Rep. Zooey Zephyr spoke with Scripps News' "Morning Rush" hosts Rob Nelson and Lindsay Tuchman after she was expelled from the Montana House of Representatives.
On Wednesday, Republican lawmakers voted 68 to 32 to ban Montana's first openly transgender female representative from the House after she spoke out against a ban on gender-affirming care for youth. Lawmakers say Zephyr was being hyperbolic in saying they would have blood on their hands after that ban, but Zephyr says she was speaking to the real consequences she has seen firsthand.
SEE MORE: Montana Minority Leader Kim Abbott on Rep. Zephyr's expulsion
"When it comes to gender-affirming care — It's important to note that they're banning health care that is approved by every major medical association in our country," Zephyr said. "And there are statistics that we can talk about. There's a 73% reduction in suicidality for trans youth who have access to gender-affirming care. But I also see first hand experiences. I've lost friends to suicide, I have friends who've been assaulted, Montanans reaching out about being assaulted on the streets because of policies like this. And we even heard from a family whose trans teenager attempted suicide while listening to one of these anti-trans hearings. So I see the way these bills bring real harm."
Zephyr says she was holding the legislature accountable for the policies they're bringing forward. She also says there's a "mismatch" between the policies lawmakers are trying to pass and what Americans actually want, citing the Tennessee lawmakers who were recently expelled and reinstated after protesting in favor of gun reform.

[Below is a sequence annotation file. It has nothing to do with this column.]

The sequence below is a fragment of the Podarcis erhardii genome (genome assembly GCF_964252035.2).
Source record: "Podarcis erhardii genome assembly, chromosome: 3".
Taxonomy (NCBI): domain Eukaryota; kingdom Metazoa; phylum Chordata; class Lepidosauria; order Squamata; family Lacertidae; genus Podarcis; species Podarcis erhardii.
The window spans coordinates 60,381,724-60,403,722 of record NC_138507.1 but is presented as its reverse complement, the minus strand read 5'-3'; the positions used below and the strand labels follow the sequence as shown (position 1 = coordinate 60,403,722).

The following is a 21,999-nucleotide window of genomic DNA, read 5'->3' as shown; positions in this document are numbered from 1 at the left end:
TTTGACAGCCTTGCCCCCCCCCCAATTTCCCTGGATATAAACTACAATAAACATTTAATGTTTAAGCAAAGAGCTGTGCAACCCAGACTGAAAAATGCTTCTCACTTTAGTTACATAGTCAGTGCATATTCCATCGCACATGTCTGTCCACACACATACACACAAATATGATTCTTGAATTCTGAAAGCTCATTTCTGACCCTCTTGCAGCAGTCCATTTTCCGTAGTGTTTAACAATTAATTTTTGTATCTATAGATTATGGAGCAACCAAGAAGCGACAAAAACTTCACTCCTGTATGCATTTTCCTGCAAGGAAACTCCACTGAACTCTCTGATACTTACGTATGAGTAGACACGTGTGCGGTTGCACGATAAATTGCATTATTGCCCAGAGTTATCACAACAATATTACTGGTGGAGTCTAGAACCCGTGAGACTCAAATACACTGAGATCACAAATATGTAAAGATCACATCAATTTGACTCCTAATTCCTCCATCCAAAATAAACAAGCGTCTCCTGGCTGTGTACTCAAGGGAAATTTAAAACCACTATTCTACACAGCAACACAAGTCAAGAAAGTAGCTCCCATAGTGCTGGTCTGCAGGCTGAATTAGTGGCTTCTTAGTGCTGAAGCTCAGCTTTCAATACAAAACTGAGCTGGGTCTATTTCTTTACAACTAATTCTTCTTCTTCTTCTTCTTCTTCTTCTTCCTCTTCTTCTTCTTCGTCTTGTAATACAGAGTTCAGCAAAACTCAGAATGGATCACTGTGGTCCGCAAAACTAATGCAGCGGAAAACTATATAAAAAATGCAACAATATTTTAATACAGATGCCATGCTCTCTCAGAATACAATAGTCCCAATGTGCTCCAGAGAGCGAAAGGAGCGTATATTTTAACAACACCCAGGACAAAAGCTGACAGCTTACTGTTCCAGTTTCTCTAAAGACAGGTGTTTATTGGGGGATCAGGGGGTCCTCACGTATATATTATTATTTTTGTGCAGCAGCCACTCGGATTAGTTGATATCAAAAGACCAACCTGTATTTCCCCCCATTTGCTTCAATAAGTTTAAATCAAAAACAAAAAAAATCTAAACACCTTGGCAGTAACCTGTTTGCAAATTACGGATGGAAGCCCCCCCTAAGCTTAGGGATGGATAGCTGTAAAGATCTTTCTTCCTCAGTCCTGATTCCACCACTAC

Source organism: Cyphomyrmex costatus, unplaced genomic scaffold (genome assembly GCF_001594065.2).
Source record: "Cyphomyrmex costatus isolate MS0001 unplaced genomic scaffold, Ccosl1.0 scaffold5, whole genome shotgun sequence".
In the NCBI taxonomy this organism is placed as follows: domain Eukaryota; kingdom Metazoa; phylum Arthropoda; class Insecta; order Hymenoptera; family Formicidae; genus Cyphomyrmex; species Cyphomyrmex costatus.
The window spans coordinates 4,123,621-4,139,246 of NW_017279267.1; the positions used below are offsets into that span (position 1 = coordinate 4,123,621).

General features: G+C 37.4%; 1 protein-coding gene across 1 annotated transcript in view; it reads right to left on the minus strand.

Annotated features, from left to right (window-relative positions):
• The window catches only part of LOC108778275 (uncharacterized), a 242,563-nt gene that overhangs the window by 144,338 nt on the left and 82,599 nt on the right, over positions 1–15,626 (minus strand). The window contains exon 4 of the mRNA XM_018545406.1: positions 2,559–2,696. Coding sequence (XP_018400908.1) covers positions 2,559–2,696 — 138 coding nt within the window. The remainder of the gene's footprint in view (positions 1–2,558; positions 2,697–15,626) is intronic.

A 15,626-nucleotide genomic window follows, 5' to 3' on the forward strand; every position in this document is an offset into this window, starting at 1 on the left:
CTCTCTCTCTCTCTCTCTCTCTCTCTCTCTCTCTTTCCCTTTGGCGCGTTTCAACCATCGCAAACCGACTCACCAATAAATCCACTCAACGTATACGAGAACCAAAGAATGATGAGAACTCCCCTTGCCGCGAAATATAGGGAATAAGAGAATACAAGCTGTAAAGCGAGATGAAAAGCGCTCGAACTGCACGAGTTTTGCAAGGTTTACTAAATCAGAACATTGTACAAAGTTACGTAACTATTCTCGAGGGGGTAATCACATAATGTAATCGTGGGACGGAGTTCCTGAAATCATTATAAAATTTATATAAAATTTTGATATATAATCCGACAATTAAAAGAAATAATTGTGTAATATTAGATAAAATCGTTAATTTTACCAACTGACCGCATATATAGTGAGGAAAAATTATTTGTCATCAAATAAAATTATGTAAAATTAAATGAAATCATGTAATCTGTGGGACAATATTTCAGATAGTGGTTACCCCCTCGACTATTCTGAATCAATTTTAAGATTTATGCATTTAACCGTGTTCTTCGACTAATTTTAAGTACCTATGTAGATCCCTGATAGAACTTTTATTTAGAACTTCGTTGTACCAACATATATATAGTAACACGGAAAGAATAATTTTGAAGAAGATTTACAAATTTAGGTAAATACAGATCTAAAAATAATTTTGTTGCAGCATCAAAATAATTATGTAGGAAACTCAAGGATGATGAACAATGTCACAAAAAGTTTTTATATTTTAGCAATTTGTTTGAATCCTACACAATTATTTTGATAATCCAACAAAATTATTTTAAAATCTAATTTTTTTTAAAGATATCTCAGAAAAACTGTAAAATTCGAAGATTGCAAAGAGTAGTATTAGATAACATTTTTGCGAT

"We're seeing legislators rise up and say, 'No, this isn't acceptable' and calling out the real harm that these policies do and in response, those legislatures are trying to shut down that discussion," Zephyr said.
SEE MORE: Montana House votes to ban transgender representative from House floor
Montana Speaker of the House Matt Regier, R-Kalispell, has expressed concerns of Zephyr following decorum in the chamber. However, Zephyr says that's hypocritical and overall, there's an unequal and undemocratic application of the "fuzzy concept" of decorum in this legislature.
"It's hypocritical of them to call for decorum at the same time they repeatedly and intentionally misgender me. But, this is coming from a caucus that advocates, in theory, limited government while using government to take away health care from people who need it," Zephyr told Scripps News.
While she won't be allowed back into Montana's House chambers during this legislative session, Zephyr says she walked out with her head held high and she's continuing to keep her head held high to do the work her constituents are counting on her for.
"As we see major housing bills, as we see the state's budget come forward, there are still 11,000 Montanans whose voices are not represented in that debate. My heart is set on doing what I can to make sure voices are heard," she said.
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